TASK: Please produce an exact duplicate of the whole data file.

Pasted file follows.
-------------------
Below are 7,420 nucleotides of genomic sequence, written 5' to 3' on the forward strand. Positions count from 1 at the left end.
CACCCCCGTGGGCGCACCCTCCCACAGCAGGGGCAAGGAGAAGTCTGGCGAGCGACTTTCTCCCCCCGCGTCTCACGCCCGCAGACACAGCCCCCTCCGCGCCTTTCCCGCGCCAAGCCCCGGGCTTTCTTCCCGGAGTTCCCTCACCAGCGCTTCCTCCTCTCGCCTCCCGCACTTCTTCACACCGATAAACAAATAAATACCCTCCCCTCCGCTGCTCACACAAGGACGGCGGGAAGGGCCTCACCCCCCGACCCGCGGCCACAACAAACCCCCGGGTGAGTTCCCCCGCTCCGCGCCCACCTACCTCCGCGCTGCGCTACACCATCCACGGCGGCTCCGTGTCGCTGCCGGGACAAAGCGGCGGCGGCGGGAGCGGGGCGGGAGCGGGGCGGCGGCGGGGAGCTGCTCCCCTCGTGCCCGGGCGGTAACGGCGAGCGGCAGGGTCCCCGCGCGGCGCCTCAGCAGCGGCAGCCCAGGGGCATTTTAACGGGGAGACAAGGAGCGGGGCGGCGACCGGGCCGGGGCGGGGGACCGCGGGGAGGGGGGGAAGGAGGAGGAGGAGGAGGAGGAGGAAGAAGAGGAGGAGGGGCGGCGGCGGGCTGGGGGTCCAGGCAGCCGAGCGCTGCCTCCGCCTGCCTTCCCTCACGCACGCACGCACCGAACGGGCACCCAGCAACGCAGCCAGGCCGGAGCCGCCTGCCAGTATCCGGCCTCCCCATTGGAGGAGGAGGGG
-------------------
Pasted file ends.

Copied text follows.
Below are 7,420 nucleotides of genomic sequence, written 5' to 3' on the forward strand. Positions count from 1 at the left end.
CACCCCCGTGGGCGCACCCTCCCACAGCAGGGGCAAGGAGAAGTCTGGCGAGCGACTTTCTCCCCCCGCGTCTCACGCCCGCAGACACAGCCCCCTCCGCGCCTTTCCCGCGCCAAGCCCCGGGCTTTCTTCCCGGAGTTCCCTCACCAGCGCTTCCTCCTCTCGCCTCCCGCACTTCTTCACACCGATAAACAAATAAATACCCTCCCCTCCGCTGCTCACACAAGGACGGCGGGAAGGGCCTCACCCCCCGACCCGCGGCCACAACAAACCCCCGGGTGAGTTCCCCCGCTCCGCGCCCACCTACCTCCGCGCTGCGCTACACCATCCACGGCGGCTCCGTGTCGCTGCCGGGACAAAGCGGCGGCGGCGGGAGCGGGGCGGGAGCGGGGCGGCGGCGGGGAGCTGCTCCCCTCGTGCCCGGGCGGTAACGGCGAGCGGCAGGGTCCCCGCGCGGCGCCTCAGCAGCGGCAGCCCAGGGGCATTTTAACGGGGAGACAAGGAGCGGGGCGGCGACCGGGCCGGGGCGGGGGACCGCGGGGAGGGGGGGAAGGAGGAGGAGGAGGAGGAGGAGGAAGAAGAGGAGGAGGGGCGGCGGCGGGCTGGGGGTCCAGGCAGCCGAGCGCTGCCTCCGCCTGCCTTCCCTCACGCACGCACGCACCGAACGGGCACCCAGCAACGCAGCCAGGCCGGAGCCGCCTGCCAGTATCCGGCCTCCCCATTGGAGGAGGAGGGG